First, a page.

the hardships of the journey seem all too light for his remorseful soul.
When other pilgrims sought smooth pathways through meadow and valley, he
trod unshod amid rocks and thorns. When they refreshed their lips at
cool mountain springs, he continued hungry and thirsty on his way. Snow
and ice did not daunt him, nor the scorching rays of the sun, nor the
tempest's roar. He gave of his life blood freely and faltered not. The
other pilgrims found shelter and rest in hospices high up among the
mountains. He made his bed in the drifting snow, the ice, the cold. Lest
the beauty of Italy delight his eyes, he went blindfolded over its
vine-clad hills, through its blooming meadows. For his heart burned with
penitence, and his soul ached for pardon.

Thus the weeks lengthened into months, and a long year went by. At last
the chime of bells was heard in the distance; the white towers of Rome
were outlined against the blue Italian sky.

Weary and footsore, the pilgrims crept one by one to the holy shrine,
and, one by one, each was told that his sins would be forgiven and was
bidden to go rejoicing on his way and sin no more.

Finally Tannhaeuser's time came. With a cry of relief he prostrated
himself before the throne and confessed his awful sin, his wasted years,
his deep repentance. He had dwelt in an unholy place, he had been the
slave of sinful pleasure, he had blasphemed his God,--but awakening had
come at last. Was there pardon for such as he?

The first solemn words of answer with their accents of horror brought
Tannhaeuser to his feet in terror. As in a dream he listened. No. There
could be no pardon for such a sin. He was pronounced accursed
forevermore.

The judgment continued:

"As this barren staff I hold
Ne'er will put forth a flower or a leaf
Thus shalt thou never more behold
Salvation or thy sins relief."

Tannhaeuser heard no more. Hopeless and despairing, he staggered wildly
from the room and away into the darkness. What mattered it which way he
wandered--now, since he was an outcast and accursed forever? Ah, to find
a path that would lead to forgetfulness!

The pilgrims had already gone on their way homeward to Thuringia. From
out of the distance, their joyous song of praise fell upon the air.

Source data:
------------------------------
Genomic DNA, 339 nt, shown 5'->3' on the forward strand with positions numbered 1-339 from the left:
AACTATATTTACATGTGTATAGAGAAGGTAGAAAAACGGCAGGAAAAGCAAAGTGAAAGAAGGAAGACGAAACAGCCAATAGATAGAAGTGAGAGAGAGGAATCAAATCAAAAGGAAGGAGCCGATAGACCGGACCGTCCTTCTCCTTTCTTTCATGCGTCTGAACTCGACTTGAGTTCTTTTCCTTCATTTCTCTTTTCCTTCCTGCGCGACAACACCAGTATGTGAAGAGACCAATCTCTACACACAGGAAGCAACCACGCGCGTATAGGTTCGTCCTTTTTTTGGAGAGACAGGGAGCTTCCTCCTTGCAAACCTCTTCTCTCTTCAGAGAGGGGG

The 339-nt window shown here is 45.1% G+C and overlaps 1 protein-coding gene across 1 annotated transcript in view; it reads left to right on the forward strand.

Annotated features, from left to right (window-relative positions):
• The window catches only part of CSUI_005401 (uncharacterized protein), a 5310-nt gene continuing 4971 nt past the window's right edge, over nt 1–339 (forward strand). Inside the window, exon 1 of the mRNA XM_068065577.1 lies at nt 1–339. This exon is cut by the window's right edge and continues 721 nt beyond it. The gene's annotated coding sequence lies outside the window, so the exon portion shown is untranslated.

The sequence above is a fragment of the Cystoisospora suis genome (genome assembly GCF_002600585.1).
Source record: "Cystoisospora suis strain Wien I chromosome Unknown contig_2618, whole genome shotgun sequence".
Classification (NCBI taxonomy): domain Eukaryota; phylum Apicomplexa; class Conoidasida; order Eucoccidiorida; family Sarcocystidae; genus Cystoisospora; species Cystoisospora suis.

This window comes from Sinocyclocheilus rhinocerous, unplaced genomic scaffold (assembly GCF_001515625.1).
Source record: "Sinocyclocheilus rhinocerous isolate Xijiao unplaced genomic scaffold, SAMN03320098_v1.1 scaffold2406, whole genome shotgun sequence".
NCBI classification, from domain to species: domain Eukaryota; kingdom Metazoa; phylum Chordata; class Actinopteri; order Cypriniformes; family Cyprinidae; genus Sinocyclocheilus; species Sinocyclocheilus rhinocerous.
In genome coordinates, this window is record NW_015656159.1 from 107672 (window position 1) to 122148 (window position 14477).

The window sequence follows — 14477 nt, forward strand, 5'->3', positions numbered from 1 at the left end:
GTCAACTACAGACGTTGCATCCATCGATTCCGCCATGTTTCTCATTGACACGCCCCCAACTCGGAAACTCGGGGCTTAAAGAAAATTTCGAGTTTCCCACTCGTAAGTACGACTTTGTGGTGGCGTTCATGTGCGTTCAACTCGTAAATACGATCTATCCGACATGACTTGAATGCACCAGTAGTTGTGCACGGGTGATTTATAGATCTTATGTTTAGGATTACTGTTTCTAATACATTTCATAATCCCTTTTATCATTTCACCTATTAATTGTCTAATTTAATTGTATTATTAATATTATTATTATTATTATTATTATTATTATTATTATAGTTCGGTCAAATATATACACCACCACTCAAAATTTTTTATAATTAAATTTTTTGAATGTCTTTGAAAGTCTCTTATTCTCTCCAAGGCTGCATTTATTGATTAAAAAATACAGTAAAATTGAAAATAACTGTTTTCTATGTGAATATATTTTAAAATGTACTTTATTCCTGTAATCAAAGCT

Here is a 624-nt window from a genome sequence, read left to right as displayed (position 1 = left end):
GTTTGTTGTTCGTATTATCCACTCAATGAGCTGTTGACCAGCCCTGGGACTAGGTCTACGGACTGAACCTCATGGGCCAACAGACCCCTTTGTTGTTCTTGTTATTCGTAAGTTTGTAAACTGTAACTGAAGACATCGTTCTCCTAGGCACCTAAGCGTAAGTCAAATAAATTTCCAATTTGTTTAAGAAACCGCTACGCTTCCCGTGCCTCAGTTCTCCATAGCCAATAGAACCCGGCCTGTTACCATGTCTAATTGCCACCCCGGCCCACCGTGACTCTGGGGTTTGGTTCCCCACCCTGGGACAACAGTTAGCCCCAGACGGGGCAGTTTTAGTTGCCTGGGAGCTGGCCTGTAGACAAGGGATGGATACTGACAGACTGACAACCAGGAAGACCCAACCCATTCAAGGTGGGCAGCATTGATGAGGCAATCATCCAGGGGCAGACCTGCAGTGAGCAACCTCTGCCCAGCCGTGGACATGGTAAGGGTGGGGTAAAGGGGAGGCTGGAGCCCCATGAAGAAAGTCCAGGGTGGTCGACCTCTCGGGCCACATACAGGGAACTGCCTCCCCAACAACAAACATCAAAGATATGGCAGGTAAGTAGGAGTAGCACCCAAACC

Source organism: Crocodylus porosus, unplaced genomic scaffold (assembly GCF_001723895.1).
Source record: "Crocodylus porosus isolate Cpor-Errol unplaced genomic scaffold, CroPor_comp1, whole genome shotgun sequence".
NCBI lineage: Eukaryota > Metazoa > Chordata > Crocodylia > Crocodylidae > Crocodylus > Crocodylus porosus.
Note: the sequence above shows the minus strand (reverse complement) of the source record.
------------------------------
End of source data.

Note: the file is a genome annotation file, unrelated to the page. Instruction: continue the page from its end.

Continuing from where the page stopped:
Tannhaeuser took up his staff and followed in their wake, hopeless and
alone.

Meanwhile throughout the long year the Princess Elizabeth had waited and
prayed day after day. And Sir Wolfram, watching her devotion from afar,
had grieved to see her body become weak with pain, and her face white
and drawn with sorrow and suffering.

At last there came a day when, kneeling at her shrine on the forest
path, the sound of the pilgrims' return broke in upon her prayers.

"They have come back!" she whispered as she rose to her feet.

The song, the steady tramp of feet, grew louder and louder. On and on
came the pilgrims. And, singing of God's goodness and His divine grace,
they passed Elizabeth and Wolfram, one by one. But he for whom she had
prayed was not among them. He had not returned. He had not been
forgiven. Her prayers had been in vain. All her strength was gone. With
a last look at the valley lying peaceful, in the glow of early eventide,
and with a farewell glance at Sir Wolfram, she passed wearily upward
toward the castle.

Night fell. The sky grew dark with clouds save where, over the Wartburg,
a single star hung. Suddenly, through the gloom, a dejected and footsore
wanderer made his way. It was Tannhaeuser.

As his eyes fell upon the familiar scene, and upon Sir Wolfram, in
knightly array, all his misery rushed upon him anew. Oh, if he could but
find the path that led to forgetfulness, the path of pleasure, the path
to Venus! In the days of his care-free youth, it had been but a step,
but now, laden with sin, weighted with the knowledge of evil, bowed with
repentance and suffering, his feet would not lead him there. With a loud
cry he stretched forth his arms and called,--

"Venus, goddess, do you hear my call?"

Suddenly the roseate light, the same alluring sounds of music, the same
sweet odors, enthralled him again. Venus, reclining upon her couch,
appeared amid the rosy clouds.

"Take me!" cried Tannhaeuser, rushing forward to throw himself beside
her.

At that moment, the slow and solemn chant of a funeral dirge sounded
from afar. Tannhaeuser started. His arms fell by his side. He turned his
head. Down the path from the Wartburg, the Knights were bearing a bier.
Lighted torches were at the head, the foot. A bell was tolling. Voices
were singing in praise of Elizabeth, the beautiful Princess, who had
gone to join the angel band, the fairest angel of all the host.

"Ah! Elizabeth!" exclaimed Tannhaeuser. With a despairing cry, he
staggered toward the bier. Ah, yes, it was she, she who had prayed for
him, she who had loved him more than he knew. Better death beside her
than life in sin! Bending over Elizabeth's body, he sank slowly to the
ground, and God took him home.

For it is said that not long afterward the barren staff of the head of
the church blossomed and put forth leaves of green. And thus the Lord in
His mercy forgave Tannhaeuser, the sinner, and entered him into the
Kingdom of Heaven.